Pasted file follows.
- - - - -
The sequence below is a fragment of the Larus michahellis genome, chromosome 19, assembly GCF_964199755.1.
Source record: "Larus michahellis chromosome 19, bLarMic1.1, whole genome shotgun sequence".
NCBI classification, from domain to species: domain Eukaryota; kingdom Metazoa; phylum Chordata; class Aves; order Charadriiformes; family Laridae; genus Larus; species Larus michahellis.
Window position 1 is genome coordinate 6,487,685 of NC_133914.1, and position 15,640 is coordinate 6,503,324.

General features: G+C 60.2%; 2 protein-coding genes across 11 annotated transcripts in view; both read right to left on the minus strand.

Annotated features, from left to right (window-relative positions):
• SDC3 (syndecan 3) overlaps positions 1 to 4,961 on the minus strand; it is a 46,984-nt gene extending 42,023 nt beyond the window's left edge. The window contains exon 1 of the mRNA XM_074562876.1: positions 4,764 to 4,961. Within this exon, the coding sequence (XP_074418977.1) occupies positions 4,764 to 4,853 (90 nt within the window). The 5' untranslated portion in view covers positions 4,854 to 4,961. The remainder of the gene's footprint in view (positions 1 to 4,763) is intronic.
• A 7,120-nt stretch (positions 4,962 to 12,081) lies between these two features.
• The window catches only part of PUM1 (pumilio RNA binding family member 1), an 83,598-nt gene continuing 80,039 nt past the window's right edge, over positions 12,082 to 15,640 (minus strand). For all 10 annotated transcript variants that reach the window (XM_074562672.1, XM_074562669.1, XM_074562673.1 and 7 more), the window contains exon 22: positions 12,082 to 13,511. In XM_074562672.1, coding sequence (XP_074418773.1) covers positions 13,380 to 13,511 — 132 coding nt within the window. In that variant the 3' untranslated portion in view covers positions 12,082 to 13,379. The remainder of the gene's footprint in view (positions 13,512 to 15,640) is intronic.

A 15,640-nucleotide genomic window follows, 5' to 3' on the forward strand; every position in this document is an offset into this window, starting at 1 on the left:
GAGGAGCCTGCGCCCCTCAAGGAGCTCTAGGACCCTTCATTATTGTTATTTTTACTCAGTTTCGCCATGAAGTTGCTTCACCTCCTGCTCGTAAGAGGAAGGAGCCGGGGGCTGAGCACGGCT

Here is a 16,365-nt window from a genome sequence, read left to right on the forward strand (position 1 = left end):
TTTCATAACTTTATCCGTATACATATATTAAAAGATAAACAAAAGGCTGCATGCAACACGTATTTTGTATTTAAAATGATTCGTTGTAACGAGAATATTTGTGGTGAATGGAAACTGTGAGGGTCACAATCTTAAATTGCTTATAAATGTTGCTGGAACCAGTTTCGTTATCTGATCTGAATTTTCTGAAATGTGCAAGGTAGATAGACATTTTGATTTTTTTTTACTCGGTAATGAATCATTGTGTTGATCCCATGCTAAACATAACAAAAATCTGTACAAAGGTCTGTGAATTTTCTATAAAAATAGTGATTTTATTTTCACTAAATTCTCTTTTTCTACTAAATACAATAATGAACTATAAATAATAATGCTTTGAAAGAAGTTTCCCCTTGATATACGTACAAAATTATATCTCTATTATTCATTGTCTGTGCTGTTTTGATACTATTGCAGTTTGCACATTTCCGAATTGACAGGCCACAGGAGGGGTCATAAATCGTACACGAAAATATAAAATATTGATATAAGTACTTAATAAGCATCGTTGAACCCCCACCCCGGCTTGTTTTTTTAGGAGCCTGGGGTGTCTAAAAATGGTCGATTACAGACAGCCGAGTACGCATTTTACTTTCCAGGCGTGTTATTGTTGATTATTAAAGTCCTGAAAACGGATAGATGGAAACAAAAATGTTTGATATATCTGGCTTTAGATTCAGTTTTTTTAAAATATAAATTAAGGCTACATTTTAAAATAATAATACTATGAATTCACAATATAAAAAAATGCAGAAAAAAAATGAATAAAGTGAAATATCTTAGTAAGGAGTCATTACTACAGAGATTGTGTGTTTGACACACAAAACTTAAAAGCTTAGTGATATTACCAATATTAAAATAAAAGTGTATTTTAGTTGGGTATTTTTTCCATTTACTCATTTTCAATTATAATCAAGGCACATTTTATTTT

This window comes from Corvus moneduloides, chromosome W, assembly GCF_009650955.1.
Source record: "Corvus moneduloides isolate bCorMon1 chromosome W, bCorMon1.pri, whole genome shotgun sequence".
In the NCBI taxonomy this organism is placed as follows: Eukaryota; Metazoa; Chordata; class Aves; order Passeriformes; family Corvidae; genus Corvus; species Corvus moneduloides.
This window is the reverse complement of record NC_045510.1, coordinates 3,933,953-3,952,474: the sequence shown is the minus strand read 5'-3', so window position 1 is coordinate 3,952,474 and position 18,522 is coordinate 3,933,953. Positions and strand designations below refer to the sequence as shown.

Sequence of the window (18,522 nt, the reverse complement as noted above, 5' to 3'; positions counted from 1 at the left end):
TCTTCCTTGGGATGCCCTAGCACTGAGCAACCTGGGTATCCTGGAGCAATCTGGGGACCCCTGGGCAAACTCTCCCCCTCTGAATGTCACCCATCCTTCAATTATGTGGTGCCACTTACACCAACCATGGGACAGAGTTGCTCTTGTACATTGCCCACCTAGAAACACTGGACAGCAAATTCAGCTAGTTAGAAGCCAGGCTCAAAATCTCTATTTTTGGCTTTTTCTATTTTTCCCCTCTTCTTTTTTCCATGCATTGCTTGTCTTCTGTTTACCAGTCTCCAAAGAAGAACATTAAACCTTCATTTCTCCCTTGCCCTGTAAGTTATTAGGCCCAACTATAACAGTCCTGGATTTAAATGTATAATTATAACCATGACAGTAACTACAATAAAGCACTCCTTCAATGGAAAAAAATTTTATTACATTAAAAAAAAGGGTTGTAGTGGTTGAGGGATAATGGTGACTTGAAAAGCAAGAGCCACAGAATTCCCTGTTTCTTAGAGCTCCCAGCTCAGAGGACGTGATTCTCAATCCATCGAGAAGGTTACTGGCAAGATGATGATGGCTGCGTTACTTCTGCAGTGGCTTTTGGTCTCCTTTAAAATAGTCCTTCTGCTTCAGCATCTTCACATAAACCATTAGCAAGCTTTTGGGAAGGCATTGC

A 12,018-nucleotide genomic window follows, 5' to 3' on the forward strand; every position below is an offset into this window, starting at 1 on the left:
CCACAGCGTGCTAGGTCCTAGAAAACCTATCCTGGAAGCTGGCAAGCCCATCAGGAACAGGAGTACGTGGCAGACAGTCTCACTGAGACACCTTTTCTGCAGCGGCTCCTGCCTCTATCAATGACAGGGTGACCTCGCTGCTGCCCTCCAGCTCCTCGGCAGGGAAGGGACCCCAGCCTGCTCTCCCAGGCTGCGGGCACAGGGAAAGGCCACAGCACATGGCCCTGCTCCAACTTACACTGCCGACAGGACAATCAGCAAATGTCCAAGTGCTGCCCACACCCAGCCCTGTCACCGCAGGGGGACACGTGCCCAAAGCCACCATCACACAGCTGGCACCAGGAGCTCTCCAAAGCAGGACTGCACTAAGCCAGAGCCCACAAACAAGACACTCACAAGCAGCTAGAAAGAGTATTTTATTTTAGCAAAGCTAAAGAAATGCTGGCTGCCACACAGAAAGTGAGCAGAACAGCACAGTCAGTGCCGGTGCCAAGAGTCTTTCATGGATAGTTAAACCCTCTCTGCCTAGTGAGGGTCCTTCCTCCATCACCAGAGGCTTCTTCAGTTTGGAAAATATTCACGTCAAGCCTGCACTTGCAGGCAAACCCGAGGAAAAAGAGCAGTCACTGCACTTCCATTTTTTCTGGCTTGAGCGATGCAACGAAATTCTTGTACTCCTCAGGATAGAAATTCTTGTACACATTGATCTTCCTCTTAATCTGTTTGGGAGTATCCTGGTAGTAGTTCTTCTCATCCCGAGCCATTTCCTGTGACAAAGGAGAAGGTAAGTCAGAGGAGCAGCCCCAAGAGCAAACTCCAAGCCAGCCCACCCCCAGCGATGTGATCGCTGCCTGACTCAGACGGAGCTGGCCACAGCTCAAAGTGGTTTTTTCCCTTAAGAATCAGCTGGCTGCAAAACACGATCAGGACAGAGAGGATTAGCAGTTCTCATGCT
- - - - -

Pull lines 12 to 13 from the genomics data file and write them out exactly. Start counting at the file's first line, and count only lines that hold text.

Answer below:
Here is a 16,365-nt window from a genome sequence, read left to right on the forward strand (position 1 = left end):
TTTCATAACTTTATCCGTATACATATATTAAAAGATAAACAAAAGGCTGCATGCAACACGTATTTTGTATTTAAAATGATTCGTTGTAACGAGAATATTTGTGGTGAATGGAAACTGTGAGGGTCACAATCTTAAATTGCTTATAAATGTTGCTGGAACCAGTTTCGTTATCTGATCTGAATTTTCTGAAATGTGCAAGGTAGATAGACATTTTGATTTTTTTTTACTCGGTAATGAATCATTGTGTTGATCCCATGCTAAACATAACAAAAATCTGTACAAAGGTCTGTGAATTTTCTATAAAAATAGTGATTTTATTTTCACTAAATTCTCTTTTTCTACTAAATACAATAATGAACTATAAATAATAATGCTTTGAAAGAAGTTTCCCCTTGATATACGTACAAAATTATATCTCTATTATTCATTGTCTGTGCTGTTTTGATACTATTGCAGTTTGCACATTTCCGAATTGACAGGCCACAGGAGGGGTCATAAATCGTACACGAAAATATAAAATATTGATATAAGTACTTAATAAGCATCGTTGAACCCCCACCCCGGCTTGTTTTTTTAGGAGCCTGGGGTGTCTAAAAATGGTCGATTACAGACAGCCGAGTACGCATTTTACTTTCCAGGCGTGTTATTGTTGATTATTAAAGTCCTGAAAACGGATAGATGGAAACAAAAATGTTTGATATATCTGGCTTTAGATTCAGTTTTTTTAAAATATAAATTAAGGCTACATTTTAAAATAATAATACTATGAATTCACAATATAAAAAAATGCAGAAAAAAAATGAATAAAGTGAAATATCTTAGTAAGGAGTCATTACTACAGAGATTGTGTGTTTGACACACAAAACTTAAAAGCTTAGTGATATTACCAATATTAAAATAAAAGTGTATTTTAGTTGGGTATTTTTTCCATTTACTCATTTTCAATTATAATCAAGGCACATTTTATTTT